Finally, there are many security issues involved with sending email messages to other sources, often in open and unencrypted text format.
Gmail forwarding filter: The very easiest of these mechanisms is to set up a filter in Gmail. Set it to forward all you email to another email account on some other service. Lets say email@example.com
G Suite forwarding: One easy way grab all incoming mail to your corporate domain. Your corporate domain (firstname.lastname@example.org) is using a G Suite account. Your company-related email comes into the G Suite account, a forwarding filter is applied, and that email is sent on its way to your main Gmail account.(Maccount@gmail.com)
the advantage is you have a copy of this email in another email account or another Gmail account. The disadvantage of this, is only one of your many email addresses is archived using this method, and no mail you send is stored.
SMTP server forwarding rules: For the longest time, I used Exchange and Outlook as my email environment and Gmail as by incoming mail backup. My domain was set to an SMTP server running at my hosting company, and I had a server-side rule that sent every email message both to Exchange and to Gmail.
You can reverse this. You could also send mail for a private domain to an SMTP server, but use another service (whether Office 365 or something free, like Outlook.com) as a backup destination.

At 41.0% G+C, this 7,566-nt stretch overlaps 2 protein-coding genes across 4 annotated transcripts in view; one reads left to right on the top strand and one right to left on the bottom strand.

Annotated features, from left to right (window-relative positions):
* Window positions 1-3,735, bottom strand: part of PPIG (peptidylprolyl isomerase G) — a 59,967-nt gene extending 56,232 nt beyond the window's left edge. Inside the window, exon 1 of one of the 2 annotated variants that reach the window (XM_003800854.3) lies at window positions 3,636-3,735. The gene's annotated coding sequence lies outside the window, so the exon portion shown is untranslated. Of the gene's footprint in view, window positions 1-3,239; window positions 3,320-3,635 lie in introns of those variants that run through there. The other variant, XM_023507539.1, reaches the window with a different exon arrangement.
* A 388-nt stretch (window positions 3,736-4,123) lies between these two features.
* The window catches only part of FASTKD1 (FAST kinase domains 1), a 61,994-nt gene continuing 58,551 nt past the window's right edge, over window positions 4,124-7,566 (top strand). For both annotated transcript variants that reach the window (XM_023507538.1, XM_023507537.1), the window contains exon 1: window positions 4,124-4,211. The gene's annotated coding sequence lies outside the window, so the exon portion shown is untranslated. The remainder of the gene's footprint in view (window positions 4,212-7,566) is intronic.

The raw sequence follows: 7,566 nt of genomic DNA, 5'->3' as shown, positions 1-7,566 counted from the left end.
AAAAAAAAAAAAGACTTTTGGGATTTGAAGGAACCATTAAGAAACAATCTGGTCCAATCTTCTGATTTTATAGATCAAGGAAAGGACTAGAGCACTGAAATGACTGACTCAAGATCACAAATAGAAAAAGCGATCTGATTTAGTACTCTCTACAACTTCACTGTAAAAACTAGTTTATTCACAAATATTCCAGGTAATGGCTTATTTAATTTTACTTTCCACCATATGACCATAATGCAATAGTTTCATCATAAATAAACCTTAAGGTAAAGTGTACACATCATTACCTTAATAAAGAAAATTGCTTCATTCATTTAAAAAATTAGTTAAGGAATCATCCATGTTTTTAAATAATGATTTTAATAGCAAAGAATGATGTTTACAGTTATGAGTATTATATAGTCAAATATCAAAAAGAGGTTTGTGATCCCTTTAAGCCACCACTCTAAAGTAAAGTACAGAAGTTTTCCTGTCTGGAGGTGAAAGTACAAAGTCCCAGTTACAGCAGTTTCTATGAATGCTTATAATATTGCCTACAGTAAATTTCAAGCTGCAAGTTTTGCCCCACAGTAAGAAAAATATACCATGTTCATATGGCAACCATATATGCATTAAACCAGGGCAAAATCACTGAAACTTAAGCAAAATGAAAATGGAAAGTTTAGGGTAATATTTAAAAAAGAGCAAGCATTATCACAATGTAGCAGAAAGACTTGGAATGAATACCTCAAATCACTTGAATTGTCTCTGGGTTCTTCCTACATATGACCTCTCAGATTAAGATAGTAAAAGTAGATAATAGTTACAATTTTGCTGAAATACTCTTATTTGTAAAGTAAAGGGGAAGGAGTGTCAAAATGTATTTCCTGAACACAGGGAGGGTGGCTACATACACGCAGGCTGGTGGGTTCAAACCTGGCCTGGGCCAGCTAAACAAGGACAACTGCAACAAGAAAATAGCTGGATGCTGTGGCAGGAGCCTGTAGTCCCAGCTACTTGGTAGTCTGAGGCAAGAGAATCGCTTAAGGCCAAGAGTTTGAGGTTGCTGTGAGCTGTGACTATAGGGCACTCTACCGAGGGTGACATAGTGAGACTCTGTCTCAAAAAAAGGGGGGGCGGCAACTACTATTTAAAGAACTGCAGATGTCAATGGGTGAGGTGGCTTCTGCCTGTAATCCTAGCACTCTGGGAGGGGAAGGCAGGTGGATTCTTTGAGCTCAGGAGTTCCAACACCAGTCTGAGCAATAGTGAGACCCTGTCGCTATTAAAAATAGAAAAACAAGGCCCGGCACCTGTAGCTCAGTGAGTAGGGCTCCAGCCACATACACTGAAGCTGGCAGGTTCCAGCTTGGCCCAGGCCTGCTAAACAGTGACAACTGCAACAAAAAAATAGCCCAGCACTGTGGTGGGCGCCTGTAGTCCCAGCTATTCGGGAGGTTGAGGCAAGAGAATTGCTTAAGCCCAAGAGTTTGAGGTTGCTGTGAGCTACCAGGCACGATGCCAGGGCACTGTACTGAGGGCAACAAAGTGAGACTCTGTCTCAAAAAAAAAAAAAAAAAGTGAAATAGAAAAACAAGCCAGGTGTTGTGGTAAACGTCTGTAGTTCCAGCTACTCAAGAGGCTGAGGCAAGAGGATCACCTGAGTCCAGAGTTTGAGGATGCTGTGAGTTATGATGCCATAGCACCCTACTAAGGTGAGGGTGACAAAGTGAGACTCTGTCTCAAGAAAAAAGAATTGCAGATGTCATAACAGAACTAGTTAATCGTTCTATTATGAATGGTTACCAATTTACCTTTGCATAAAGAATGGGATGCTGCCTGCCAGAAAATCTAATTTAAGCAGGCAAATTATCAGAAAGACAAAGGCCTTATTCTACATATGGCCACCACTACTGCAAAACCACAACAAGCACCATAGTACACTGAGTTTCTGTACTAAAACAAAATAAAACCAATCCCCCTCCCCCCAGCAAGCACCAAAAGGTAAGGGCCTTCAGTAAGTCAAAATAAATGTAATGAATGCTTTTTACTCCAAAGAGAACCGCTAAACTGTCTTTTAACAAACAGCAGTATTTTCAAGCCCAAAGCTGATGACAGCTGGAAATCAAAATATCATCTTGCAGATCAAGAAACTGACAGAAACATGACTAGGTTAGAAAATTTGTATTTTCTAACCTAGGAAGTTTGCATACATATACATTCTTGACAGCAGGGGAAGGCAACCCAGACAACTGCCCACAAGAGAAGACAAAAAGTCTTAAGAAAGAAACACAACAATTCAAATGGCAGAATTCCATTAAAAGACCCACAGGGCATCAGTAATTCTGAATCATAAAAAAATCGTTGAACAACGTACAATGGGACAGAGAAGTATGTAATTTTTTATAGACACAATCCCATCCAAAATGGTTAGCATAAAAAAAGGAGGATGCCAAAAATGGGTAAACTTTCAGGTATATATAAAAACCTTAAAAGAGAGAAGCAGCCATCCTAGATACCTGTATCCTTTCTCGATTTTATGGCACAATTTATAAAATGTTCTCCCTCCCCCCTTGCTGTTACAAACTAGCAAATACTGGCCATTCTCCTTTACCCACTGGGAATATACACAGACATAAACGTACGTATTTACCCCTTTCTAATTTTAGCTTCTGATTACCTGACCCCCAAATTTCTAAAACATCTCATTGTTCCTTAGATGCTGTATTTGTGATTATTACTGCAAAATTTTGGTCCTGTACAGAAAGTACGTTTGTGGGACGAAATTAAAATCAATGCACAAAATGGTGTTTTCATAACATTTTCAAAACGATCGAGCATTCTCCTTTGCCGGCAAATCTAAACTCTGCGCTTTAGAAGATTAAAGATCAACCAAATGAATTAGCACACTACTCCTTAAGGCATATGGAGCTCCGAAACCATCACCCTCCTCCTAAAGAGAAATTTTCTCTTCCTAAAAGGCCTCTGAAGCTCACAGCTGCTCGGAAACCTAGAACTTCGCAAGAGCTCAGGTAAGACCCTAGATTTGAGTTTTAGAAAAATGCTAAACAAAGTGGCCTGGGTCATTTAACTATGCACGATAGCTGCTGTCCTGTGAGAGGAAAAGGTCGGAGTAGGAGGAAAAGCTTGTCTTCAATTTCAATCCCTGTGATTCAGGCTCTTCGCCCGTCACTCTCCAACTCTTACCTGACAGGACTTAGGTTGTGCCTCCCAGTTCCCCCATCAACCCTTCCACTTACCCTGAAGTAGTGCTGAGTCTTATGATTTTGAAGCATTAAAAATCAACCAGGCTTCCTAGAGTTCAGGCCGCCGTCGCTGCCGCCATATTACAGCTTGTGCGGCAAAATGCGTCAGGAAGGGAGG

Forward to Evernote: Each Evernote account comes with a special email address that you can use to mail things directly into your Evernote archive. This is a variation on the Gmail forwarding filter, in that you'd still use Gmail to forward everything, but this time to the Evernote-provided email address. Presto all incoming email stored on your Evernote account.
IFTTT to Dropbox (or Google Drive or OneNote, etc): While this approach isn't strictly forwarding, it's another on-the-fly approach that provides a backup as your mail comes in. There are a bunch of great rules that link Gmail to storage services like Dropbox, and you can use IFTTT.com to backup all your messages or just incoming attachments to services like Dropbox.
In each of these cases, you're essentially moving one cloud email store to another email store, so if you want something that you can physically control, the next strategy is for you.
The download and archive group covers methods that get your message store (and all your messages) from the cloud down to a local machine (ie: computer). This means that even if you lost your internet connection, lost your Gmail account, or your online accounts got hacked, you'd have a safe archive on your computer (and, perhaps, even backed up to local, offline media).
Local email client software: Perhaps the most tried-and-true approach for this is using a local email client program. You can run anything from Thunderbird to Outlook to Apple Mail to a wide range of traditional, old-school PC-based email clients.
All you need to do is set up Gmail to allow for IMAP (Settings -> Forwarding and POP/IMAP -> Enable IMAP) and then set up an email client to connect to Gmail via IMAP.